California Governor Arnold Schwarzenegger was in Copenhagen today, along with the governor of the Brazilian state of São Paulo, José Serra, to propose the UN hold a sub-national climate conference. "I would ask the UN to convene a climate summit, like Copenhagen, but for cities, for states, for provinces and for regions," Schwarzenegger told the crowded auditorium at COP15. "The world's national governments cannot make the progress that is needed on global climate change alone." Wait. They might need us?Schwarzenegger, whose state is the seventh largest economy in the world, referenced the activism of the sixties and its success in advancing the rights of minorities and women and suggested that a similar approach to reducing carbon emissions may be more effective than international conferences like COP15, according to a report from the AFP.
History tells us movements began with the people, not with government. And then, when they become powerful enough, government responds. California has shown that a sub-national government can lead the way to national change and I urge all of the world leaders here in Copenhagen to liberate the power beneath the national level to help us create an environment we can proudly pass down to our children, grandchildren and beyond.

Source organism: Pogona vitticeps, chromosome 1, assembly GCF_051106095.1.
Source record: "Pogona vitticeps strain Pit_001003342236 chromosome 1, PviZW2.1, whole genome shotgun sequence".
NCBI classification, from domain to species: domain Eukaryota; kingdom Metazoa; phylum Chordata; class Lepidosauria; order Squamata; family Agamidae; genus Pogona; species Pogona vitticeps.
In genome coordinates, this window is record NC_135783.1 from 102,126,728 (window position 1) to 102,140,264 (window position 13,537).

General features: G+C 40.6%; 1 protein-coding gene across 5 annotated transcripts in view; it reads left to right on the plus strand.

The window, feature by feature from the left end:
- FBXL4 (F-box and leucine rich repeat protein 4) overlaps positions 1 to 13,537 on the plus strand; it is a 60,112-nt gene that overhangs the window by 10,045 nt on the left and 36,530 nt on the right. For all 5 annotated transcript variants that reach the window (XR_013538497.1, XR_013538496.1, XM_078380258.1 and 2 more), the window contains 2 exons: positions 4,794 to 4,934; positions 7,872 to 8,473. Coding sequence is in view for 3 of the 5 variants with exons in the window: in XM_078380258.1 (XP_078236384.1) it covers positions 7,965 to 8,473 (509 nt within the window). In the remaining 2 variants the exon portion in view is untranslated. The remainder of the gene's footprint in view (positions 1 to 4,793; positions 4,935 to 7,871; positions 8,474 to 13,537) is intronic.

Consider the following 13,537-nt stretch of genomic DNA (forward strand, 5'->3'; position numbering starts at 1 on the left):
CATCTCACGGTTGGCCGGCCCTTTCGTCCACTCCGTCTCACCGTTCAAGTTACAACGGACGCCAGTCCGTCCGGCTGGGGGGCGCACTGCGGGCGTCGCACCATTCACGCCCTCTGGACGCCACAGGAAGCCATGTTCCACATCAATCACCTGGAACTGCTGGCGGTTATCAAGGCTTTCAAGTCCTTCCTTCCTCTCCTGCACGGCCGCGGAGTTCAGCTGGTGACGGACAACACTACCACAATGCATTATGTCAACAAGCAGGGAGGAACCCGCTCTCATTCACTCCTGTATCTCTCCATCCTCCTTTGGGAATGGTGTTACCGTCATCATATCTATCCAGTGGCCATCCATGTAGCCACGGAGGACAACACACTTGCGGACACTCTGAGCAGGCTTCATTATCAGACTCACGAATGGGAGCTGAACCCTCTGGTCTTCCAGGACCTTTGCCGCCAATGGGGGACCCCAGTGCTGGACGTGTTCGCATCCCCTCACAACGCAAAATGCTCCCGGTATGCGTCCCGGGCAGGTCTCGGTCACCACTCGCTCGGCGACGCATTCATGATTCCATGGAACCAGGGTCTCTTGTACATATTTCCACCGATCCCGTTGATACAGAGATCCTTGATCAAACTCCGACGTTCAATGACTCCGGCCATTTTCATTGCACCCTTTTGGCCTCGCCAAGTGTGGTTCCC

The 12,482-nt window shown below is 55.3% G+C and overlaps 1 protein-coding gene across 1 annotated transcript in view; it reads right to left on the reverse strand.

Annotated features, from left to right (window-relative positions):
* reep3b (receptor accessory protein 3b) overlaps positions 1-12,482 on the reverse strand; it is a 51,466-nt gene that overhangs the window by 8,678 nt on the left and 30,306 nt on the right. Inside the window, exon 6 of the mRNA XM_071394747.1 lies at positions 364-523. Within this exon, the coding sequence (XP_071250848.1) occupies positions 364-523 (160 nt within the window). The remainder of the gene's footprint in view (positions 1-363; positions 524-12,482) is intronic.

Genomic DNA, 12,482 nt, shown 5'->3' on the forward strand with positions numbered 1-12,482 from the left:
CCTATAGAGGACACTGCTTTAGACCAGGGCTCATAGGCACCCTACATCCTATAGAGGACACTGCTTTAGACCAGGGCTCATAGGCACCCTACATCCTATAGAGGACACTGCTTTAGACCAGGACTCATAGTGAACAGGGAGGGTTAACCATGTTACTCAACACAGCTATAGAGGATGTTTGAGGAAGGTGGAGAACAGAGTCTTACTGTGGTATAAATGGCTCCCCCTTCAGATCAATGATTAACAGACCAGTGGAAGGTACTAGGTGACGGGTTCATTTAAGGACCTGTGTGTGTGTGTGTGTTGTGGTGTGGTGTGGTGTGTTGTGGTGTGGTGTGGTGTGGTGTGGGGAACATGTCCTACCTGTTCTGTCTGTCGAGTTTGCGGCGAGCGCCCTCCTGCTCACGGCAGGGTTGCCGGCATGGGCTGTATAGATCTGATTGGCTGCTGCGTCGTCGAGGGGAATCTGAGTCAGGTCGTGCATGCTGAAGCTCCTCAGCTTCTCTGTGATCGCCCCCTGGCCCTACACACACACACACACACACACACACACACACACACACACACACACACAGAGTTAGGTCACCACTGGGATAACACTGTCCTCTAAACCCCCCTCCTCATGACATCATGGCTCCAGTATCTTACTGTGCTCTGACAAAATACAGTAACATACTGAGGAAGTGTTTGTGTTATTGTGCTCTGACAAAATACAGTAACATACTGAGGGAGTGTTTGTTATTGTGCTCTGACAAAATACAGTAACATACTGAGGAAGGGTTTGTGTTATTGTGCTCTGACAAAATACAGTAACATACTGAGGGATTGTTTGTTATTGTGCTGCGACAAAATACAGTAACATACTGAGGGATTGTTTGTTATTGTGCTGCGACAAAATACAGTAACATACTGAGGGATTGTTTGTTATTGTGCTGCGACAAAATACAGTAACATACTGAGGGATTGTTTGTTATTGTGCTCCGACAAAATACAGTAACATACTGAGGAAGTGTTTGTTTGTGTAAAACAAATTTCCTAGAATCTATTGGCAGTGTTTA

California currently gets 27 percent of its energy from renewable sources, and that share would go up to 45 percent by 2020, according the governor, regardless of the outcome this week. "We are proceeding with green tech no matter what happens in Washington or Copenhagen," he said, citing green innovation and entrepreneurs as keys to his state's success.
The Brazilian governor is no stranger to tackling carbon emissions on a sub-national level either. José Serra, whose state is home to São Paulo, has managed to reduce the carbon footprint of the nation's largest city to a mere quarter of the country's average--despite producing a third of Brazil's GDP and being home to 40 percent of its industry.
Deforestation is under control because of enforcement of land use policies. Sub-national initiatives, whether regional or local, are crucial to the advancement of the environmental cause and to a fast conclusion to a global climate agreement.
As COP15 wraps up and the world awaits to see what sort of agreement will be reached on the international stage, the energy spent on hand-wringing could be better directed. In the end, COP15 may be something of a distraction from the simple truths outlined by Schwarzenegger and Serra: combating climate change needs to start on a regional, local, community, and individual level. Perhaps important, powerful folks meeting to discuss an important, powerful problem, won't necessarily deliver an important or powerful solution. It may be up to us.